The story gathers pace as a press meet is arranged to clear the air about Priya’s death, which backfires as Mohan Krishna loses his cool. The next day Malvika appears before the press and tries to offer a clear and polished answer to the press. These sequences are brought out well and one can actually see the author’s strengths and talents (No wonder – he is a creative writing / screenwriting lecturer in Hyderabad). There is a missing laptop and a mobile phone belonging to Priya that may hold answers.

As the story progresses, one sees different aspects of the members of Mohan Krishna’s family. We realize that everything is not as it seems and there are different people trying to manipulate the events surrounding Priya’s death to their own benefits. Is Anil really a killer and faking remorse? Are Mohan Krishna’s rivals in politics who fear his big entry into state politics behind the whole drama? Has Anil been framed? Is the laptop found? Or did Priya commit suicide in depression after being jilted in love? Who are the people trailing Partha as he goes about doing his investigations? How deep does this scandal run? You have to read the book patiently to find all your answers. At times, you may wonder where is this book headed to and why are there so many conversations and characters? Trust me – the book works and holds promise for a web-series. Did you read this book? If yes, do share your thoughts.

The Significance of Mahalaya Amavasai

Hinduism is not just a religion – it is a way of life. What makes it unique is it that it gives the believer the freedom to worship any god or goddess of his / her choice. There are no restrictions. Ceremonies and rituals are laid out to help the believer find the divinity within themselves. As Swami Vivekananda famously said – “Religion is the manifestation of the divinity already present in man.” The moon plays a significant role in ceremonies associated with the Hindu pantheon of gods. Both Amavasai and Pournami have specific rituals and poojas associated with Shiva, Vishnu, and various manifestations of Shakti -the mother goddess.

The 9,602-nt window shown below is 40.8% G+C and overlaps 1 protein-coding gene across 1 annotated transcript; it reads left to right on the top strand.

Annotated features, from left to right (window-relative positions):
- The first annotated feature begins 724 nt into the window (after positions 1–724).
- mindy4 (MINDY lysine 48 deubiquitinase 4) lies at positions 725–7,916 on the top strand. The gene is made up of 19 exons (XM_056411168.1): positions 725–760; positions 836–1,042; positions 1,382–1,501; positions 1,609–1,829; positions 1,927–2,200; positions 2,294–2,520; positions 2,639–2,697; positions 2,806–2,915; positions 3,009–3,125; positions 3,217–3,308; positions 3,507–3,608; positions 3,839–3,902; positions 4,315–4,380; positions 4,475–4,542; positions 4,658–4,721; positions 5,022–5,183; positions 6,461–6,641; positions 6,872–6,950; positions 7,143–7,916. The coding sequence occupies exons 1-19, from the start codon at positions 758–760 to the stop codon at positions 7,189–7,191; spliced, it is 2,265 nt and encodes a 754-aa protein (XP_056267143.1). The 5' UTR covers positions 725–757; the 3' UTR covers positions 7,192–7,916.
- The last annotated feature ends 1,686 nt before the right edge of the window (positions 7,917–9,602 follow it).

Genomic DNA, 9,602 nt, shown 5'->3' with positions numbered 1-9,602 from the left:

The Mahalaya Amavasai is considered to be extremely important as it marks the day when one makes offerings to our ‘pitrus’ (forefathers / ancestors). Our elders are venerated and we make offerings in their memory seeking their blessings. The ceremony known as ‘tharpanam’ is performed under the guidance of a priest. Essentially one offers water, rice, and black sesame seeds with the darba grass reciting slokas recounting the names of three generations of ones ancestors.

Mahalaya Amavasai is also an important date in the festive calendar as it marks the arrival of Durga Puja and the Navarathri, celebrated with great pomp and fervour in Hindu families.

Gratitude is an emotion that should be ingrained in each one of us. We should be thankful for where we are and what we do. The world over there are millions who are in pain, suffering, or dying; but we remain alive and we should be grateful for it.

Mahalaya Amavasai gives us the chance to thank our elders, show our gratitude to them, and seek their guidance in our actions.

This year – Amma left me – this Mahalaya Amavasai I will seek to find her blessings as the priest guides me with the slokas.


21 Years in Madras


May 1, 1998, the day I landed in Madras Central Station with my mother. Bag and baggage we arrived, giving one last shot at reconciliation with my estranged father.
Just how much has changed in these 21 years?

My mother is no more. My father with whom I never had any paternal love abandoned us nearly eight years ago.

School, college, part-time jobs, full-time jobs, tenant, house-owner, loan-taker from the bank, tenant again, so many adjectives have added on to describe oneself. At a point in time, one realizes that perhaps one needs to hit the ‘reboot’ button. I have always stated that Madras made me a man even when I was a boy / teenager. After having lost the one person who mattered the most to me. A house that I bought just to keep her happy now remains locked like a museum of memories. This city now is full of memories that in hindsight only bring pain or artificial comfort.

It is time to bid goodbye and start life afresh. I don’t know where, I don’t know when, but I do know that I must. Need to sort out things on the professional front, need to streamline things on all the loans that need to be repaid.

Have to run… go far away from this city, its people, all the memories associated with this city that welcomes everyone and gives wings to their dreams. My dreams have only ended in nightmares that continue to plague my mind. I don’t drink, I don’t smoke, I can’t resort to stimulants that put me to sleep.

I need a new beginning – a Punarjanmam – stay tuned for more updates.

Till we meet again – vanakkam and nandri.

Two Months After…the Pain Remains